DOE wonders if nuclear energy hydrogen production could help save nuclear powerOctober 14, 2019
Nuclear is struggling to compete in certain markets.
Nuclear energy hydrogen production, which would involve using nuclear’s thermal heat and electricity to produce hydrogen, could help existing nuclear energy to compete in certain markets. According to the Office of Nuclear Energy, with the rise of more renewables going live on the grid, many American utilities are considering a hybrid or integrated systems approach to better the economics for baseload energy sources like nuclear reactors.
Since 2013, nine nuclear units have been prematurely shut down.
The number of nuclear reactors are decreasing in America. The number dropped to 96 this past September (2019), when Three Mile Island Nuclear Generating Station was shut down in Pennsylvania.
The Office of Nuclear Energy notes that since 2013, nine nuclear units have prematurely shut down, with another eight scheduled for early retirement. If this trend continues, the country could lose over 10% of its nuclear capacity within the next ten years. This is significant because nuclear produces almost 20% of the nation’s power and 55% of its clean electricity.
Some of the reasons why nuclear is struggling in certain markets is due to a lack of market value and historically lower natural gas prices. It is thought that nuclear energy hydrogen production may be one of the ways to help it overcome some of the challenges it faces.
Nuclear energy hydrogen production could help meet global demand for hydrogen.
The global demand for hydrogen and its many emerging application could increase by a factor of ten, which would support the current infrastructure for generating and delivering this clean, alternative power, according to the Office of Nuclear Energy.
To meet the growing demand, the U.S. Department of Energy (DOE) is seeking new ways to develop technologies via its [email protected] initiative. This includes finding ways to efficiently scale-up hydrogen production using all of America’s energy sources, including nuclear.
It is believed that existing nuclear power plants can generate hydrogen in a number of ways that would dramatically lower air emissions while, at the same time, taking advantage of the continual thermal energy and electricity that nuclear reliably provides.
“A single 1,000 megawatt nuclear reactor could produce more than 200,000 tonnes of hydrogen each year,” says the Office of Nuclear Energy. Adding that “Ten nuclear reactors could produce about 2 million tonnes annually or one-fifth of the current hydrogen used in the United States.”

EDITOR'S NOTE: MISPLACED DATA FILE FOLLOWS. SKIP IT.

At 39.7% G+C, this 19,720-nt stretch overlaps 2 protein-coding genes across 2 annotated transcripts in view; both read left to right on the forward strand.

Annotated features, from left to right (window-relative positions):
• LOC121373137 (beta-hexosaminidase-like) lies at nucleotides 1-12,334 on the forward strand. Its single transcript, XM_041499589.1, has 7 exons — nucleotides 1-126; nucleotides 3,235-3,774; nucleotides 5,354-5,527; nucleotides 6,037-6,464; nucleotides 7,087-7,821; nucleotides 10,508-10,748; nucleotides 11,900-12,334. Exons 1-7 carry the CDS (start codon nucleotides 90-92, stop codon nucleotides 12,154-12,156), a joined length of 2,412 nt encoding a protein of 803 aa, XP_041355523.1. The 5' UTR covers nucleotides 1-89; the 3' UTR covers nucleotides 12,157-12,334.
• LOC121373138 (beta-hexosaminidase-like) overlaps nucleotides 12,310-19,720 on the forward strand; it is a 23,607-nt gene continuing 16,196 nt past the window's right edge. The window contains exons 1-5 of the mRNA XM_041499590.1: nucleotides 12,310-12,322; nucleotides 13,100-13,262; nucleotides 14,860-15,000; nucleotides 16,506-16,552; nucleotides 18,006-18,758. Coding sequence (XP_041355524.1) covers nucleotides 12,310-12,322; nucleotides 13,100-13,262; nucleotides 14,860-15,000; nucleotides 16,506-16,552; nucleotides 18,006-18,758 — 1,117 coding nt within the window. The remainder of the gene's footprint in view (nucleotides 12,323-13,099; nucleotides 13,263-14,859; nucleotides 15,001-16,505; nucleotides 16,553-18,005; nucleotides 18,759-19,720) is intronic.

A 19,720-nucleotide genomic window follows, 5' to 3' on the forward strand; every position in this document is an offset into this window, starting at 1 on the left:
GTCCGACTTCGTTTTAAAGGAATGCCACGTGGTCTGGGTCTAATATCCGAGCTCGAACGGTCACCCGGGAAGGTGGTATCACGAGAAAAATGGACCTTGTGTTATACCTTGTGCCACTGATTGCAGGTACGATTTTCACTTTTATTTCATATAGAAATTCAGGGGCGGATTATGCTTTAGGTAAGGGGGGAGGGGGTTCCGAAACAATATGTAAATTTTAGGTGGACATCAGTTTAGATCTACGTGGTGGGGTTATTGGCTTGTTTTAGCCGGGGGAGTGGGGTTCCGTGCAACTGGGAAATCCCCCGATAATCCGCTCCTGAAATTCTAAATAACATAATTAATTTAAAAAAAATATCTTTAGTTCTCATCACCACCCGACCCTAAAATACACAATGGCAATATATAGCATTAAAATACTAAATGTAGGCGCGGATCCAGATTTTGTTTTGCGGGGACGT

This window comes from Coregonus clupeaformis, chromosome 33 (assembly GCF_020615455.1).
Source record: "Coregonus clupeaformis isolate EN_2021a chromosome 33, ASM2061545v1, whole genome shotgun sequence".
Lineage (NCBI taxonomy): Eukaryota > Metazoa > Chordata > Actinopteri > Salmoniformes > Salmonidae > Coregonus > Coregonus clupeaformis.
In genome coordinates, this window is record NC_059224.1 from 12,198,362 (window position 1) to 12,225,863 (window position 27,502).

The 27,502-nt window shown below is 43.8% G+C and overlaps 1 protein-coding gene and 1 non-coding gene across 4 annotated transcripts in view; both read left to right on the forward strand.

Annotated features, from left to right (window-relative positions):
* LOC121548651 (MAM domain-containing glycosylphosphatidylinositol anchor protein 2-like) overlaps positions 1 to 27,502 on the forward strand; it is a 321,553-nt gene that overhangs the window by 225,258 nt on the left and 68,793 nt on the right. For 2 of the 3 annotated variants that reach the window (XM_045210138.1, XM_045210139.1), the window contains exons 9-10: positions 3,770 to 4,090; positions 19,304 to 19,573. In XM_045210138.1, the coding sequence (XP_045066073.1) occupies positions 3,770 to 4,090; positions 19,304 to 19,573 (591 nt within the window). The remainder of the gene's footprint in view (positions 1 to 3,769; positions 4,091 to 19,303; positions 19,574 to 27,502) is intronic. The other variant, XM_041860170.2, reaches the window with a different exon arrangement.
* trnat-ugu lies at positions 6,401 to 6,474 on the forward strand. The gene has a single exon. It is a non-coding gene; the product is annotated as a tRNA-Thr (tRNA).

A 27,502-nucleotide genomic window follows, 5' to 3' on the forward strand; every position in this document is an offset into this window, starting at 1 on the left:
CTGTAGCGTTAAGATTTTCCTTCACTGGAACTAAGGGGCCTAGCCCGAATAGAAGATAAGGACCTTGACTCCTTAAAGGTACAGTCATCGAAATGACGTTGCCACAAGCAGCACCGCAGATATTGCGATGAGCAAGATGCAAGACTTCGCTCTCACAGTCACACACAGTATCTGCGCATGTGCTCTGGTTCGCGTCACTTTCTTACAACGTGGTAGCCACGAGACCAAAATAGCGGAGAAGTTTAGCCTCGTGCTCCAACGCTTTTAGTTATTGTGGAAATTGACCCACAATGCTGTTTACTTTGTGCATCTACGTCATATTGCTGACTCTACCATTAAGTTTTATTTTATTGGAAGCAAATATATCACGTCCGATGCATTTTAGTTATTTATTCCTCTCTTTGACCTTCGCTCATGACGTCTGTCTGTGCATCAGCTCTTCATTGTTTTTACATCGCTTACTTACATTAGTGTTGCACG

Ultimately, beyond nuclear energy hydrogen production, nuclear power has the potential to support America’s manufacturing industries across a variety of sectors by delivering clean energy to produce fuels, fertilizers, plastics, steels and other chemicals.
How much would it cost to produce hydrogen from nuclear plants? A lot and much more than simply creating hydrogen using natural gas. That is how most U.S. hydrogen is produced.
Using electricity to produce hydrogen thru electrolysis requires a lot of energy. Nuclear power is one of the most expensive ways to produce electricity. Bottom line, it is not remotely competitive to use nuclear power plants to produce hydrogen.
Assuming we have a bunch of expensive hydrogen, now what? There is no distribution system for getting the gas to users. Then there is the matter of the lack of machines to use the hydrogen.
If you want emissions-free transportation, use electric vehicles. Duh. Much more cost effective and practical. The distribution system already exists; the electrical grid. There are machines that can use electricity – take a bow Tesla and Elon Musk.
Just another dumb idea brought to you by the DOE nuclear folks who have managed to spend billions of dollars with no commercial successes. But then, that really is not their objective. Rather, the goal is to line the pockets of the DOE by conducting never ending, and not particularly useful, research and development while attempting to pick marketplace winners and losers. The D.C. Swamp in action.
Hydrogen is actually used in a large number of chemical industry processes. However, using obsolete nuclear reactors to create the gas is economically dumb.